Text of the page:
He argues that expertise, training and teacher competence is the key to truly changing the performance of students. We cannot afford to underestimate the importance of teachers even as digital education becomes ever more available. Rather, we must provide the relevant training and resources especially where digital content such as IDEA is provided.
Teachers in Africa can then evolve from being expected to be subject experts to facilitators of the learning by using the software and technology. By reaching out to teachers first we want to empower rather than disenfranchise them as technology takes hold in the classroom.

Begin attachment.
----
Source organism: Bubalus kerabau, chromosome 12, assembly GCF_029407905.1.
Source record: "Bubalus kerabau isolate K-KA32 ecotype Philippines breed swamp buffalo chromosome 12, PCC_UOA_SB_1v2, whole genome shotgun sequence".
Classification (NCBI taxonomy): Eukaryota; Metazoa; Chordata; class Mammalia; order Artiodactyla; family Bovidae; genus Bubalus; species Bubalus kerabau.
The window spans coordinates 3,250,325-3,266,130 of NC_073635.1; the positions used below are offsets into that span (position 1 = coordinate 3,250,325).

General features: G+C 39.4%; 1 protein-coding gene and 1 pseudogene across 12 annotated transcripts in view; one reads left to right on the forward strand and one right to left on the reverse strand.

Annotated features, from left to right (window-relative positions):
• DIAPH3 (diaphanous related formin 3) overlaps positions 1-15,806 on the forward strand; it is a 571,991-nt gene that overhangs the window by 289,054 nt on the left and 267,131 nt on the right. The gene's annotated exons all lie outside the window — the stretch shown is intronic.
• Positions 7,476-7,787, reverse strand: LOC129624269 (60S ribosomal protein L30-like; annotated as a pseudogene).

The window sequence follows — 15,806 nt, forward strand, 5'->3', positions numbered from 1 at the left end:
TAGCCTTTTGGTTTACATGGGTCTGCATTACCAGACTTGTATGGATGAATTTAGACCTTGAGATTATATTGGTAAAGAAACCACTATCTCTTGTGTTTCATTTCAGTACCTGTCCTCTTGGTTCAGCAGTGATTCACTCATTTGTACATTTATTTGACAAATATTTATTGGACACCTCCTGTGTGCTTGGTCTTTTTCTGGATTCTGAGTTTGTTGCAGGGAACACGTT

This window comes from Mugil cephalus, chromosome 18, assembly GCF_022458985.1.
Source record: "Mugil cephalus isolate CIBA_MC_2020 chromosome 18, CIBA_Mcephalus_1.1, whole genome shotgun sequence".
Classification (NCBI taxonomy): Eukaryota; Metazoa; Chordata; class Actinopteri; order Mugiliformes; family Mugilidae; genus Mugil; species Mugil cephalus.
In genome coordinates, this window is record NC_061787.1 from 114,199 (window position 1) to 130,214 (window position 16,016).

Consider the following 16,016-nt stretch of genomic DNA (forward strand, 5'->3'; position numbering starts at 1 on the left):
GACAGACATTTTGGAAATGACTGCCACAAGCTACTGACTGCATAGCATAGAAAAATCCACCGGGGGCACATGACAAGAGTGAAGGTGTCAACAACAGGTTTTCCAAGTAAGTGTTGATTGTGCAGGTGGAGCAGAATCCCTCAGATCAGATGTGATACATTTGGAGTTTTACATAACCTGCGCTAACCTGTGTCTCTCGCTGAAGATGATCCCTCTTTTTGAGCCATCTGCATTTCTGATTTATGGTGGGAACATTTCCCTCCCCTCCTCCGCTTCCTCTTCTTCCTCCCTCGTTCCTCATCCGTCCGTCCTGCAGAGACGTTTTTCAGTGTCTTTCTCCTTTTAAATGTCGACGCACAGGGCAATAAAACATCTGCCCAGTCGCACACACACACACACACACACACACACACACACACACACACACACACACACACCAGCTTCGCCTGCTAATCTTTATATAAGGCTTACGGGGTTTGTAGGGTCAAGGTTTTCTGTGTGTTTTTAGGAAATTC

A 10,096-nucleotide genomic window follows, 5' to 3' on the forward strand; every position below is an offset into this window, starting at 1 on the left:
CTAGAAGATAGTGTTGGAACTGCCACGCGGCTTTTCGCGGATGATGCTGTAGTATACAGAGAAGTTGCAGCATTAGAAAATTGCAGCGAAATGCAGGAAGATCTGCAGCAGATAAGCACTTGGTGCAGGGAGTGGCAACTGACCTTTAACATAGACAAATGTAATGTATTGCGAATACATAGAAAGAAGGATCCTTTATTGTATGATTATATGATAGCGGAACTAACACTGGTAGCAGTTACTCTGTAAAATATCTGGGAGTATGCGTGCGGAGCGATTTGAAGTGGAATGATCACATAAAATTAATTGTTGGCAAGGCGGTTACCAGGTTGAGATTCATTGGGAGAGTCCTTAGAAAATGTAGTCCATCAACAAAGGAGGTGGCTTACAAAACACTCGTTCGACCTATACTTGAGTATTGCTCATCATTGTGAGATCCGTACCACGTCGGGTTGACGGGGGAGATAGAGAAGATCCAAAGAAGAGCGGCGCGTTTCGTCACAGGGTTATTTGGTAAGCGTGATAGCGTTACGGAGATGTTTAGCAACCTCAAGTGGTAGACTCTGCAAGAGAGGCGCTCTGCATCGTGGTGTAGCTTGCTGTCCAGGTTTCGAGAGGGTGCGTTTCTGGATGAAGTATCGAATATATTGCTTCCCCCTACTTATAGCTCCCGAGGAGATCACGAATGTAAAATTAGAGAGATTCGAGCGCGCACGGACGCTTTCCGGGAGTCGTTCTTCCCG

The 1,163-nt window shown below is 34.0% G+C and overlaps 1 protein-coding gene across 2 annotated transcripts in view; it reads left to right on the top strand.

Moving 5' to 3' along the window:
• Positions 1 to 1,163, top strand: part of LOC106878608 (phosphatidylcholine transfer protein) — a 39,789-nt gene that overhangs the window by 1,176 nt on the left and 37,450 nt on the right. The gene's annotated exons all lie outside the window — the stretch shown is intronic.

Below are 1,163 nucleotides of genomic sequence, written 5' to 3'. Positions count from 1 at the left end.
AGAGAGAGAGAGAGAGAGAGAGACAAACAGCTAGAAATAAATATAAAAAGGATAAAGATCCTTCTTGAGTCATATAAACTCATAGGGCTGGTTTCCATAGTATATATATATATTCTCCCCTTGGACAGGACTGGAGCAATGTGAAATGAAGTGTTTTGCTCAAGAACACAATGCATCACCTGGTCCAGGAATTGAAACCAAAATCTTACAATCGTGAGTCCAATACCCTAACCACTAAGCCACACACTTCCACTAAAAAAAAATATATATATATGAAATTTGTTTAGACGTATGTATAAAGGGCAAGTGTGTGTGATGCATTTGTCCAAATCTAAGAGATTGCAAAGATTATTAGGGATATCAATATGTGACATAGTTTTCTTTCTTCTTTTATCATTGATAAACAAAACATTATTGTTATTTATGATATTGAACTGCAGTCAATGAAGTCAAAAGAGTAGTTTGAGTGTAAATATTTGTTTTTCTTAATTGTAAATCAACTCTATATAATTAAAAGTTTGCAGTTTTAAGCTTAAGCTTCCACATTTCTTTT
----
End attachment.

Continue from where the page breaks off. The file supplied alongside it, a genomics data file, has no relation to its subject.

In conclusion, we must continue to push a model of disruptive innovation using digital education, but within a supportive financial and training model. The three areas of economics, technology and training must work in parallel if any change is to occur in the long term. Our goals must evolve from building more schools and making sure students attend to concentrating on what teachers and students are able to achieve. An offering of teacher training, innovative digital content and technological infrastructure can lead to disrupting the educational context only if there are positive investment incentives for educational entrepreneurs and, most importantly, evidence of improved student outcomes.